Exactly a year ago this week 12 Nepali workers were brutally slaughtered by an Iraqi terrorist group but Nepalis tempted by higher salaries continue to work in the nation despite the dangers and a government ban.
In the rest of the world the murders sparked outrage and revulsion but in politically-charged Kathmandu the news set off two days of coordinated vandalism, pre-meditated arson of manpower companies and unprecedented attacks against Nepali Muslims.
One of those killed, 19-year-old Ramesh Khadka, had left his lush green village of Lele on the outskirts of Kathmandu two months before he was abducted. Ramesh's body and those of 11 other Nepalis were never found.
On Wednesday, Ramesh's family and neighbours marked the anniversary by unveiling a bust of him in the courtyard in front of the small family home. As people filed past garlanding Ramesh's statue, his relatives broke down and wept. Lalitpur CDO Sthaneswor Debkota was the chief guest and sat at the front reading a newspaper. The grieving family was nevertheless grateful that a government official was present.
Ramesh was the youngest son of a family of four brothers and three sisters. He was schooled only till Grade Seven but was an independent lad, working in a restaurant in the city whose owner also ran Moonlight Manpower Company, the firm that recruited him.
Ramesh's dream was to build a cement house for his family and start a small business.
"He was a simple village boy with small dreams," remembers his father Jit Bahadur Khadka, 57, a farmer. Sitting outside the family house after a day in the paddy fields, Jit Bahadur recalls trying to persuade Ramesh to delay his trip. "Wait till you're a little older, then we will send you wherever you want," he implored. But Ramesh persuaded the family to collect Rs 200,000, most to be used to pay Moonlight and the rest for his expenses.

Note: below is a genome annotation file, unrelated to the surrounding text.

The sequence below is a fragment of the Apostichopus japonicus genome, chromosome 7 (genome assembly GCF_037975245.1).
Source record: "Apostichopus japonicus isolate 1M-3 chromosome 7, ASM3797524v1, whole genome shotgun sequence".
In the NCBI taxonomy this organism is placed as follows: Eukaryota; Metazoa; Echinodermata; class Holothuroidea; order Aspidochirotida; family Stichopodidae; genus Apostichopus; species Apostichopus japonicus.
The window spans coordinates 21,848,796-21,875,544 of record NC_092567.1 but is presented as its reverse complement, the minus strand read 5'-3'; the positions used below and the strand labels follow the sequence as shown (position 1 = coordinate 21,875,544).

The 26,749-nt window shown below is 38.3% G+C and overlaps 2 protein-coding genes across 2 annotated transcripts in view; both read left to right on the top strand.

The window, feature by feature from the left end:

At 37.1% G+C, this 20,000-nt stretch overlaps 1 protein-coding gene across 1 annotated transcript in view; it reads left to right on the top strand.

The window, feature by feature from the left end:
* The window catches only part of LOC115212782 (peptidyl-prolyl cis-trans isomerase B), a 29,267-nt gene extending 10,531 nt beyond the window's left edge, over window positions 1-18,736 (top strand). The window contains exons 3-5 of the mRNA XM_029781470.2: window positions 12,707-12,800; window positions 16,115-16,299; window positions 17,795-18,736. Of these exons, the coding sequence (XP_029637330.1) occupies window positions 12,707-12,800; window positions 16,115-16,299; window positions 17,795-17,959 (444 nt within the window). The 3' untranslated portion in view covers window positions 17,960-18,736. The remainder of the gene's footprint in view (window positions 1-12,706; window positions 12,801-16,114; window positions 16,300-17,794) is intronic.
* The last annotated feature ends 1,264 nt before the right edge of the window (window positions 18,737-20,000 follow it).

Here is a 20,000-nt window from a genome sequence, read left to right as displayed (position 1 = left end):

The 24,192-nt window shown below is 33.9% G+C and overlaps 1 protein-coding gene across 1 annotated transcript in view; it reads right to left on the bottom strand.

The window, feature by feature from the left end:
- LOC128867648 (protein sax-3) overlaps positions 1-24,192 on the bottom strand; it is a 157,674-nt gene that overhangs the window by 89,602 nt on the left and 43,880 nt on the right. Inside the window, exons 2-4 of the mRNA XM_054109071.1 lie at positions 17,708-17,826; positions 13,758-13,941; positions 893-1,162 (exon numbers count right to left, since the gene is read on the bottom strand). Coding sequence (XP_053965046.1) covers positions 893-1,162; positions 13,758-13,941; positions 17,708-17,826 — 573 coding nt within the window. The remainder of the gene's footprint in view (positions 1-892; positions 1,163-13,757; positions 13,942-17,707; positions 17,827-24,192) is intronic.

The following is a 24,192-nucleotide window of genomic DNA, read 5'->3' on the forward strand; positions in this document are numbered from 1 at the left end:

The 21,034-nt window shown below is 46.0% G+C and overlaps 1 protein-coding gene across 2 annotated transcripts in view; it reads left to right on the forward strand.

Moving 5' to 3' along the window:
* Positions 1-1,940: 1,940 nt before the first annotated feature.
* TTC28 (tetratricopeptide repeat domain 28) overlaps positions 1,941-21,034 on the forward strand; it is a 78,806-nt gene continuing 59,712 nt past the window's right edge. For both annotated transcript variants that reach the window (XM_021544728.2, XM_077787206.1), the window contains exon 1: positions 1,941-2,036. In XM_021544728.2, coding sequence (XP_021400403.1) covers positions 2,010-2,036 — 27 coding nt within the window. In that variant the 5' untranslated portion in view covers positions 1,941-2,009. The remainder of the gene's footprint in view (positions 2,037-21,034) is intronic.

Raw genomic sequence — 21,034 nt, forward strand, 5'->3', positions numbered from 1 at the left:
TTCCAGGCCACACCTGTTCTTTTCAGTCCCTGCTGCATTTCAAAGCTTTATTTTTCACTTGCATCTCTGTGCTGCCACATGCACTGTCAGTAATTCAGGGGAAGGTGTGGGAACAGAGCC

Ramesh said he would be able to send back money to repay loans in a few months. "Don't worry, I will be fine," Jit Bahadur's voice breaks as he recalls his son's final words just before he saw him off at the airport on 3 July last year.
On the afternoon of 1 September, a video clip of the cold-blooded murders (one man was beheaded, the others were shot) was aired by Al Jazeera and relayed by Indian news channels. Nepali stations found the footage too gory to broadcast.
Even as Kathmandu erupted in riots, thousands of poor, rural Nepali youth were waiting to go to Iraq circumventing a government ban on working there. Nine thousand Nepalis were stranded in Bombay alone after waiting several days to board flights to Iraq via Jordan. In Lele another young man was preparing to leave for Iraq even as news of the abductions came.
Although it was and still is illegal to send workers to Iraq there are still myriad ways to circumvent it. There is a heavy demand for workers willing to go to such a dangerous place, and Nepalis are desperate enough to be tempted by the three times higher salaries in Iraq compared to Kuwait or Qatar.
Most are recruited by agencies in Nepal who pretend not to know they are Iraq-bound. The workers are picked up in Jordan by middlemen and taken into Iraq where many work as cleaners or cooks in American military bases. Many ex-British and ex-India Gurkhas and former Nepali security personnel are today employed by private security contractors in Iraq.
The families of the 12 killed last year received Rs 1 million each from the government, Ramesh's family used a part of it to erect his statue. However, under US law the dependents could be entitled to much more money if they can prove their sons were working for US contractors in Iraq. Jit Bahadur recalls that just before he left, Ramesh had indicated that he might be "cooking for the Americans".
By evening, the guests had left. Jit Bahadur and his family sat in the veranda. All they had was a statue to remind them of Ramesh.